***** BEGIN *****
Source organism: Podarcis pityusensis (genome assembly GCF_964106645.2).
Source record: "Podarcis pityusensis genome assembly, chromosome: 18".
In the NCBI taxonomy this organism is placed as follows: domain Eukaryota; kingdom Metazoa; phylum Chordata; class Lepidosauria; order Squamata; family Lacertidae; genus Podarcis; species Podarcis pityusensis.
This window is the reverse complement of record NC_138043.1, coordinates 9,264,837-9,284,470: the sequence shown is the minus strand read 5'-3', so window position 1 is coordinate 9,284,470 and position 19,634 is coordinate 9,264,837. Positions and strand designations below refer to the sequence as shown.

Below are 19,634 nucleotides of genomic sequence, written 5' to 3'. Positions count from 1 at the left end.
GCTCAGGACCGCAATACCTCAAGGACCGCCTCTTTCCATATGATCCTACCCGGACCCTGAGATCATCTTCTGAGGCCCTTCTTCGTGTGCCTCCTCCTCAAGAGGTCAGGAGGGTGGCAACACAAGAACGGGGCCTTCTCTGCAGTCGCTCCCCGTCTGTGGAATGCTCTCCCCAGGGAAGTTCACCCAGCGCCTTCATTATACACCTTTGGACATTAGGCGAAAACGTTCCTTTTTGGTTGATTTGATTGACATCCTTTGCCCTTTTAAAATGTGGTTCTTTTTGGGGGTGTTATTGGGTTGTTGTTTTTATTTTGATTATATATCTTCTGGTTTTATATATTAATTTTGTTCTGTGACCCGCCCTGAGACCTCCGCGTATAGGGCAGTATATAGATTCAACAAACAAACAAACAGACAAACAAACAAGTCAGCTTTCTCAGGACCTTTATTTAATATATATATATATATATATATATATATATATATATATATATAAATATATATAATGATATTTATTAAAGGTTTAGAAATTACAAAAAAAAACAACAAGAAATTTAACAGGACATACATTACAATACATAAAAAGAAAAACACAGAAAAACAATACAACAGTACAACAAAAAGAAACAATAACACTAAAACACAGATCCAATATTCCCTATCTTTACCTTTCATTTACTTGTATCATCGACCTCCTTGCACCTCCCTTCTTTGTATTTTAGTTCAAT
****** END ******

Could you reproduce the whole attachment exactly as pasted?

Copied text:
Source organism: Podarcis pityusensis (genome assembly GCF_964106645.2).
Source record: "Podarcis pityusensis genome assembly, chromosome: 18".
In the NCBI taxonomy this organism is placed as follows: domain Eukaryota; kingdom Metazoa; phylum Chordata; class Lepidosauria; order Squamata; family Lacertidae; genus Podarcis; species Podarcis pityusensis.
This window is the reverse complement of record NC_138043.1, coordinates 9,264,837-9,284,470: the sequence shown is the minus strand read 5'-3', so window position 1 is coordinate 9,284,470 and position 19,634 is coordinate 9,264,837. Positions and strand designations below refer to the sequence as shown.

Below are 19,634 nucleotides of genomic sequence, written 5' to 3'. Positions count from 1 at the left end.
GCTCAGGACCGCAATACCTCAAGGACCGCCTCTTTCCATATGATCCTACCCGGACCCTGAGATCATCTTCTGAGGCCCTTCTTCGTGTGCCTCCTCCTCAAGAGGTCAGGAGGGTGGCAACACAAGAACGGGGCCTTCTCTGCAGTCGCTCCCCGTCTGTGGAATGCTCTCCCCAGGGAAGTTCACCCAGCGCCTTCATTATACACCTTTGGACATTAGGCGAAAACGTTCCTTTTTGGTTGATTTGATTGACATCCTTTGCCCTTTTAAAATGTGGTTCTTTTTGGGGGTGTTATTGGGTTGTTGTTTTTATTTTGATTATATATCTTCTGGTTTTATATATTAATTTTGTTCTGTGACCCGCCCTGAGACCTCCGCGTATAGGGCAGTATATAGATTCAACAAACAAACAAACAGACAAACAAACAAGTCAGCTTTCTCAGGACCTTTATTTAATATATATATATATATATATATATATATATATATATATATATAAATATATATAATGATATTTATTAAAGGTTTAGAAATTACAAAAAAAAACAACAAGAAATTTAACAGGACATACATTACAATACATAAAAAGAAAAACACAGAAAAACAATACAACAGTACAACAAAAAGAAACAATAACACTAAAACACAGATCCAATATTCCCTATCTTTACCTTTCATTTACTTGTATCATCGACCTCCTTGCACCTCCCTTCTTTGTATTTTAGTTCAAT